The Spanish fruit vegetable season is now well into its second half. The season has been rather slow so far, one German importer reports. "Due to low prices, growers have partly stopped cutting yellow peppers, which is why the produce has lost quality and storability."
The cold spell in Spain's Almería vegetable garden has affected cucumber plants very badly, he said. Currently, they are in the so-called transit phase, in which the plants are bent once. "That means in the next two to three weeks we have to expect smaller calibers. After that, there will be normal calibers again and it goes towards the end of the season. From today's perspective, we will have to end the cucumber season 2-3 weeks earlier, in early February."
Generally, 1-1.2 kg of cucumbers are harvested per cutting, but this year, he said, the net yield per plant has been significantly lower, sometimes 700-800 grams per cutting. "This in turn has affected the quotations. At the auction clock, cucumber prices have tripled in some cases compared to last year's level," the product specialist outlined.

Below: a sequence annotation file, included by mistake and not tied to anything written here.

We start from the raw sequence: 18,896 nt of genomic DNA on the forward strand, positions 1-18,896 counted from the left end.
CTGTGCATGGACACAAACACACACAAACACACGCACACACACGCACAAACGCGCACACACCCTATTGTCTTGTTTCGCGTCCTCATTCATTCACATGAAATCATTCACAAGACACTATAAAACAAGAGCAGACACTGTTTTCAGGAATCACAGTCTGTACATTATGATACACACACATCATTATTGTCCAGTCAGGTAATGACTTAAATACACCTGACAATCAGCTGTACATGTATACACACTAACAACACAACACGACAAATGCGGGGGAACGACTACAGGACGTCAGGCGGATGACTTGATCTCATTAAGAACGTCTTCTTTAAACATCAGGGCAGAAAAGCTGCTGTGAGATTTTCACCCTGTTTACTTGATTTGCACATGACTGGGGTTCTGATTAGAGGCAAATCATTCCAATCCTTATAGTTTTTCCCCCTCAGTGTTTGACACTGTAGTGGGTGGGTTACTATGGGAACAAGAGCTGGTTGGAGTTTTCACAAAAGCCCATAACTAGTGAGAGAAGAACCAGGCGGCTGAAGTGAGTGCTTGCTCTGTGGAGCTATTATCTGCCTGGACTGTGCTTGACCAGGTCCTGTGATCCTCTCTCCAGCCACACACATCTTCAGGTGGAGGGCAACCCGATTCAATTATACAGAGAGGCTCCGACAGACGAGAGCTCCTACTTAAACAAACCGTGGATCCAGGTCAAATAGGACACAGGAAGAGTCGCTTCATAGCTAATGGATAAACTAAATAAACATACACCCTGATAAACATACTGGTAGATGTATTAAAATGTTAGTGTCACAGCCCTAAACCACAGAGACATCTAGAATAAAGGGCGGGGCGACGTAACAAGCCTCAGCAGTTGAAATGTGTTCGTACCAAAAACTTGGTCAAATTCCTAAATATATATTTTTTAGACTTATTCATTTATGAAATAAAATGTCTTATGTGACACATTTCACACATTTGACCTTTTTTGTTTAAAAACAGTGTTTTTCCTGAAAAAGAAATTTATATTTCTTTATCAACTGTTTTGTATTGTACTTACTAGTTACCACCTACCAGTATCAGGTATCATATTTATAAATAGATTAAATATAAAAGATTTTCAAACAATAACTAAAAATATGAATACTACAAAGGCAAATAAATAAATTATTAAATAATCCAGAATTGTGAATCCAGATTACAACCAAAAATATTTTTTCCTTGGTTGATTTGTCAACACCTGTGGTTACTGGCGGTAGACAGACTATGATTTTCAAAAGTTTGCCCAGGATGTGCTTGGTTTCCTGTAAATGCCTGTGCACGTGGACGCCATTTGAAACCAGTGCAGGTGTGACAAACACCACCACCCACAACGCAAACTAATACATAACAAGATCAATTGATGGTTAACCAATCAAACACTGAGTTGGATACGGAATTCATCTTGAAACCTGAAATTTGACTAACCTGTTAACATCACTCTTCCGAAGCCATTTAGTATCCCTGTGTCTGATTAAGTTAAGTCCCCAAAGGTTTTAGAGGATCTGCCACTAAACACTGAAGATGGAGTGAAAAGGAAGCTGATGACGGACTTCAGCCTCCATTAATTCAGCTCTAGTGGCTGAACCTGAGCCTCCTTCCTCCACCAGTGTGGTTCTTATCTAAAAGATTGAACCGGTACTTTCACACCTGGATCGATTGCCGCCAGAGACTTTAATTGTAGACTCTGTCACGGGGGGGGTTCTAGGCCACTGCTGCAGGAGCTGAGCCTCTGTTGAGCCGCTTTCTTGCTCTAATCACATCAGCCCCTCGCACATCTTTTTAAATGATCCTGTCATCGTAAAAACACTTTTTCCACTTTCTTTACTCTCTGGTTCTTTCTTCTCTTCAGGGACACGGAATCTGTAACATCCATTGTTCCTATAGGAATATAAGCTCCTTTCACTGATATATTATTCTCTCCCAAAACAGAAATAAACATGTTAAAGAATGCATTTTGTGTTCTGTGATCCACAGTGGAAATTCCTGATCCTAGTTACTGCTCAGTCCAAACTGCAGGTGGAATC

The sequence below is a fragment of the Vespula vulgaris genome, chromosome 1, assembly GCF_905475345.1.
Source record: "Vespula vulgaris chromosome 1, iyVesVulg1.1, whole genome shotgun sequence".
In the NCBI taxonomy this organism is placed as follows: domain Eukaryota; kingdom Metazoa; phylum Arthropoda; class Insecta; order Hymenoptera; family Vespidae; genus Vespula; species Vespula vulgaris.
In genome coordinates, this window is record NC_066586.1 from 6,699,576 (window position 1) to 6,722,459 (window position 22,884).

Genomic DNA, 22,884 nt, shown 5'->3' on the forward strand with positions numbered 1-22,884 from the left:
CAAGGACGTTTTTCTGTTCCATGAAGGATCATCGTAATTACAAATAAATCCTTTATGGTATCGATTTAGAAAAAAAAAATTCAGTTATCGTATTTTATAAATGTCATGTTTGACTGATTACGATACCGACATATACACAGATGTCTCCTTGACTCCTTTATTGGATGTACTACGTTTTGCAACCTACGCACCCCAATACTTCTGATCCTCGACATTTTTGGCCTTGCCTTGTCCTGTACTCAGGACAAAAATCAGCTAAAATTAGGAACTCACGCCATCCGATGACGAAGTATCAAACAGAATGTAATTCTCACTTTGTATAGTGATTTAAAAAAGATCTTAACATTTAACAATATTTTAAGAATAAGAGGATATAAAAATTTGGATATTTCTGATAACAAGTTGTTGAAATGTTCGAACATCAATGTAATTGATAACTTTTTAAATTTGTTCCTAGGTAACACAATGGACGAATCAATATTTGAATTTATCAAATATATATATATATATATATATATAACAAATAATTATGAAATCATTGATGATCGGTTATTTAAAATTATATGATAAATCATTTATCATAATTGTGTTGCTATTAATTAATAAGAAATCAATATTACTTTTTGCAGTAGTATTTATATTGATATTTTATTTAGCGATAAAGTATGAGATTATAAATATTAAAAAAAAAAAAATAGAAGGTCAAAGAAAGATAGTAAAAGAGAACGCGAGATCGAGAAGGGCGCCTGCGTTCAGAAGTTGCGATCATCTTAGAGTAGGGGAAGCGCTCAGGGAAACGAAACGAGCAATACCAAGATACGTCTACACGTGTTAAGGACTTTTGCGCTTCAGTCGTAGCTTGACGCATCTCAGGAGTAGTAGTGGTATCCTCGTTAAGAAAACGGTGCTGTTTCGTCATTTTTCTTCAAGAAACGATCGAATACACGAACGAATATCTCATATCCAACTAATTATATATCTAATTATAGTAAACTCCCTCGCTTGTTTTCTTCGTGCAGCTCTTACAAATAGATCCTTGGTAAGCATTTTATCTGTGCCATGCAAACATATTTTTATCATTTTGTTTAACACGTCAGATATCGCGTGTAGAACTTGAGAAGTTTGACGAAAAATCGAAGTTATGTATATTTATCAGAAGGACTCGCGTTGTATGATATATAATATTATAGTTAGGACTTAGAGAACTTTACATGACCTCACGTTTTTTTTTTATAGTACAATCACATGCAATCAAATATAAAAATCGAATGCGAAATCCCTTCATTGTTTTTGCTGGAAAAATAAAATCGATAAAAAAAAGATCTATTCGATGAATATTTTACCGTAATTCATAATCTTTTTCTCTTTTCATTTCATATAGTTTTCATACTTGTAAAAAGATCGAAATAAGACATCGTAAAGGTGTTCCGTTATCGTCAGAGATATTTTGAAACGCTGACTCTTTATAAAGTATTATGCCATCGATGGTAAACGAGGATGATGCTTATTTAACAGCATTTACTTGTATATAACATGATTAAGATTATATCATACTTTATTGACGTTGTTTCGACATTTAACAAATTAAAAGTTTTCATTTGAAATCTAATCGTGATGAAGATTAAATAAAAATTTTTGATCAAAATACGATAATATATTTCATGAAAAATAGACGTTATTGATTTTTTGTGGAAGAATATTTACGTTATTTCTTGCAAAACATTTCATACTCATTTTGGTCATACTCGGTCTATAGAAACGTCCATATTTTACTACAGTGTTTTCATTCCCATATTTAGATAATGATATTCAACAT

Stable tomato market
The only exception to the fierce price competition in the fruit vegetable market is tomatoes. This, he says, has partly to do with the fact that tomatoes can be sourced from different places - Morocco, for example - around the cold season, which is why there are fewer price fluctuations. "In the longer term, Spain tends to grow fewer date tomatoes. Only in tomato varieties with higher brix values are there still opportunities for Spanish growers."
Higher freight costs, lack of manpower
Overall, the Christmas business in the fruit vegetable segment in German food retailing was rather weak, he said. On the other hand, relatively higher sales figures were observed in week 1. "What is vasuing us trouble are the extraordinarily high freight costs and a lack of manpower in the wake of the Omikron outbreak in Spain: We feel the latter not only in production but also at the packing stations."